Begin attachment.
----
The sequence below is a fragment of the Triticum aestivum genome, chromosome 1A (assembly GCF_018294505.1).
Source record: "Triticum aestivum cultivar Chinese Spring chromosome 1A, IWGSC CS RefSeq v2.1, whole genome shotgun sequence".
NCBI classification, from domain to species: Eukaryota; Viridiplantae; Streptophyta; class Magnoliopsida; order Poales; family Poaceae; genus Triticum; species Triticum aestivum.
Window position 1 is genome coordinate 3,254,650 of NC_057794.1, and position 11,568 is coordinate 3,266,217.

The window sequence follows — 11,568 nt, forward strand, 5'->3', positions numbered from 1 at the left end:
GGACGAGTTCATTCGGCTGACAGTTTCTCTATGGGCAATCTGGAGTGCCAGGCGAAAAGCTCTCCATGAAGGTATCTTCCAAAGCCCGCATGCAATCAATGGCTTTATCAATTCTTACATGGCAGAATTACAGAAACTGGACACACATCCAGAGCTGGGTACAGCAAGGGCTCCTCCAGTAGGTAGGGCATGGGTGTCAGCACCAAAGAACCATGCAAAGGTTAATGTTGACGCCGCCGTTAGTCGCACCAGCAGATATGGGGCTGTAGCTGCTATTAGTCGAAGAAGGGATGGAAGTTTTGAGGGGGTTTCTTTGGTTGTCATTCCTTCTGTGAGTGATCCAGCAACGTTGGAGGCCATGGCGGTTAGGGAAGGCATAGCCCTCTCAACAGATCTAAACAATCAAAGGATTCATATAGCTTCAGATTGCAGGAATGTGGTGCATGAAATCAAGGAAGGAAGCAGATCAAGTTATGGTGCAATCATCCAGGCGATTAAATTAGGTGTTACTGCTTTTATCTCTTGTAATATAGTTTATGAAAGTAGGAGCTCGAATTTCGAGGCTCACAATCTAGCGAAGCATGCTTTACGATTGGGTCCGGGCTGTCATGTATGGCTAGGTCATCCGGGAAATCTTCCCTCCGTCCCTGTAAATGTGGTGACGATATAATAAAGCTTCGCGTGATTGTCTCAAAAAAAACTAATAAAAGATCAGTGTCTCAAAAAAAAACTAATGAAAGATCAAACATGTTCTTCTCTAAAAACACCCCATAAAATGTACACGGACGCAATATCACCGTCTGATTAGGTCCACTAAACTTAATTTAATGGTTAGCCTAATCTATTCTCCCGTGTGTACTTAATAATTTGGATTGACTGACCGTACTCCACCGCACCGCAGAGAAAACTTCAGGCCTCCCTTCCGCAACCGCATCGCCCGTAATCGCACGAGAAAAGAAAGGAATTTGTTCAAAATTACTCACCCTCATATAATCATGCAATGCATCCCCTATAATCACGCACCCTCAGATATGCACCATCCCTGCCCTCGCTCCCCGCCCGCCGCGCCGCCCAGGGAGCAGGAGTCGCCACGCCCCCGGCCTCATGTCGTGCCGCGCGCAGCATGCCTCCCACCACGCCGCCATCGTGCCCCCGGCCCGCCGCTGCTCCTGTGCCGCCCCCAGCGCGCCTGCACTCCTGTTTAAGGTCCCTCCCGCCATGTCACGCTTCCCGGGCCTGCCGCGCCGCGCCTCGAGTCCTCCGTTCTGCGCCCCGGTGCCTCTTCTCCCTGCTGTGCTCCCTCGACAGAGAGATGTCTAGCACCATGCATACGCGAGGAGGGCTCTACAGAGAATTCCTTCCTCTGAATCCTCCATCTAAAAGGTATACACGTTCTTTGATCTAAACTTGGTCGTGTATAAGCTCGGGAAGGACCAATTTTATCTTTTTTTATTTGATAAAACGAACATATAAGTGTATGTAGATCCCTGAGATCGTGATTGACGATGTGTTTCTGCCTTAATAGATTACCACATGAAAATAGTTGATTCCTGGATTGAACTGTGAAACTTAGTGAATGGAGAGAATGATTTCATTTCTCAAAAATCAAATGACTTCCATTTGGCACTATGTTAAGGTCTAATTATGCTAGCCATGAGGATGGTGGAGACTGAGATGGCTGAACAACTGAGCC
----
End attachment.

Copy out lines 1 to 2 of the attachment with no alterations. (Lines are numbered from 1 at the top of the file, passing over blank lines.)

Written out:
The sequence below is a fragment of the Triticum aestivum genome, chromosome 1A (assembly GCF_018294505.1).
Source record: "Triticum aestivum cultivar Chinese Spring chromosome 1A, IWGSC CS RefSeq v2.1, whole genome shotgun sequence".